Sitting west off the Greek mainland, and to the south of Albania, Corfu is the second largest of the seven principal Ionian Islands. Stretching 65 miles in length and up to 32 miles in width with more than 200 miles of coast, this sickle-shaped island is largely covered in mountains and dominated by its highest peak, Mount Pantokrator.
Corfu has many faces, and it reveals them all to the inquisitive traveler. Whether your appetite craves leisure, adventure, history, or culture, Corfu has plenty to offer.
The island truly has it all, from large resort complexes to numerous quiet places for those who prefer independent travel–all surrounded by a glorious coastline with beaches large and small, public and private, dotted all around.
As one of the first Greek destinations to receive large numbers of tourists, Corfu has changed dramatically over the past few decades. Having suffered from over-development, particularly in the 1980s, steps have been taken recently to ensure sustainable development and tourism. It does tend to get quite busy in the summer months, but even then, you can find your own slice of private paradise.
Unlike most other Greek island destinations, Corfu has more to offer than sun and sand. Due to its attractive strategic location, over centuries the island has been a target of numerous foreign armies. Most influentially, the island has been ruled by the Venetians for four long centuries, and that, combined with its proximity to Italy, has given it a very Italian vibe.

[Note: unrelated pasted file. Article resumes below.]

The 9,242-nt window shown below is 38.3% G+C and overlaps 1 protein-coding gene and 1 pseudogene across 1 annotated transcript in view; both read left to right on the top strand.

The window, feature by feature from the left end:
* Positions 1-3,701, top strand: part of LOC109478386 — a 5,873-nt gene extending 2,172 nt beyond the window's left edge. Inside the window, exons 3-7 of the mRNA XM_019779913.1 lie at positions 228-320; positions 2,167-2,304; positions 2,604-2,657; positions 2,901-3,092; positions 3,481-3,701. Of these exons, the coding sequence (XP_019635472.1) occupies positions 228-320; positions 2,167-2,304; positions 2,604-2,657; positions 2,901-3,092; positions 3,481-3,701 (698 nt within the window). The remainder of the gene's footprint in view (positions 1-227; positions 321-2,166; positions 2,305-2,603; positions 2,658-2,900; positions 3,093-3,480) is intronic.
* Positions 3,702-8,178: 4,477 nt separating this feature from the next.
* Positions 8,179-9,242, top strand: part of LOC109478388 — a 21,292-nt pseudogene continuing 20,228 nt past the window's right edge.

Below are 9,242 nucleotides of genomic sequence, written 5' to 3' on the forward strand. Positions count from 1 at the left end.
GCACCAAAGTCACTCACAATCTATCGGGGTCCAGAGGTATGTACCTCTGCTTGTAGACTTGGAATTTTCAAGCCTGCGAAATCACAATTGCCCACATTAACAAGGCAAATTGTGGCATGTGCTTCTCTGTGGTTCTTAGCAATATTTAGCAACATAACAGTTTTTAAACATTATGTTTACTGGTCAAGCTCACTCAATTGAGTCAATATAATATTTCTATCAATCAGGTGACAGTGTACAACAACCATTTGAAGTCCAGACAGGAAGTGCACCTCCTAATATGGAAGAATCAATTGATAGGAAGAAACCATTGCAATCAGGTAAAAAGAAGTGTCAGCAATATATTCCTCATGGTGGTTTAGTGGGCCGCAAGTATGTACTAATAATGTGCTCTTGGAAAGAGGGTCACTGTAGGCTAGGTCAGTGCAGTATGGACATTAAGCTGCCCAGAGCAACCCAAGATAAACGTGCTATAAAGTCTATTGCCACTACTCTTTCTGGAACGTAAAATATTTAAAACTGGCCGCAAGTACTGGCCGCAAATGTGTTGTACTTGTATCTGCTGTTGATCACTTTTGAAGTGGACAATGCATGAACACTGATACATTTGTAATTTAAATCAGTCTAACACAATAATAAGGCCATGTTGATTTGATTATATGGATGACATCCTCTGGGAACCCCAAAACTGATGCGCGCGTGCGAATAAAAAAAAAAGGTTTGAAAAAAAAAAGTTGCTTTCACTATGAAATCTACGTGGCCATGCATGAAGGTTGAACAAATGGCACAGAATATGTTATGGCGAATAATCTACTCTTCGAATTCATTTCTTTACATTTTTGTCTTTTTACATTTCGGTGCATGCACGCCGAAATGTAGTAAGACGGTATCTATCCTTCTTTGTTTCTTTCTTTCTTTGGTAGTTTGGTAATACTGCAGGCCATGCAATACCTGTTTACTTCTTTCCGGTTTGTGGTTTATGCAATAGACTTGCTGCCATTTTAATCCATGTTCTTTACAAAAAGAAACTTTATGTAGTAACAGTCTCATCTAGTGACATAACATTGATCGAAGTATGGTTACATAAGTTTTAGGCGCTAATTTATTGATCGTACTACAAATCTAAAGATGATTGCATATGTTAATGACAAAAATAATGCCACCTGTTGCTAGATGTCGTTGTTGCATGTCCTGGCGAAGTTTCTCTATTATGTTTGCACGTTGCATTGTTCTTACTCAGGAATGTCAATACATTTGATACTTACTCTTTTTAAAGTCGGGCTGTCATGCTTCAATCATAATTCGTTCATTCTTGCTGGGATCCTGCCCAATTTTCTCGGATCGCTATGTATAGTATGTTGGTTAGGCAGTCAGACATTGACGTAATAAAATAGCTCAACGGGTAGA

The island’s capital of Corfu Town holds countless remnants of its vibrant past, with its old town being a UNESCO World Heritage Site. The town’s skyline is dominated by two fortresses built by the Venetians to protect the harbor, and the older of the two, Palaio Frourio, provides a stunning panoramic view of the town and the surrounding sea.
Just beyond the “Italian” fortresses lies an area with a visible British influence. The lively Spianada square is actually a complex of different squares, buildings, and monuments, and represents the town at its most vibrant, both past and present. The area is dotted with various traces of the 19th-century British protectorate, including the Royal Palace, various monuments to British officials, and even a cricket court. Liston Arcade, a pleasant avenue lined with restaurants and cafes, runs through the Spianada and represents one of the most gorgeous tourist traps you will encounter, the atmosphere is quite charming, but make sure you check the prices beforehand.
Slightly further you will come across the town’s most prominent landmark, the church of St Spyridon, the island’s patron saint, which holds its mortal remains. The church’s imposing red bell tower can be seen on almost any Corfu postcard, while the interiors show traces of Venetian and Russian influence on the island.
Further inland, the island reveals its two sides in the extreme. On one hand, you have the island’s second largest settlement, Lefkimmi, which bears no traces of the island’s tourist influx. Lefkimmi is Corfu at its most quiet and local, almost completely free of tourist shops and fancy restaurants. It shows how the island breathes outside of the summer season and could be a good choice for those with a disregard for crowds and shining lights.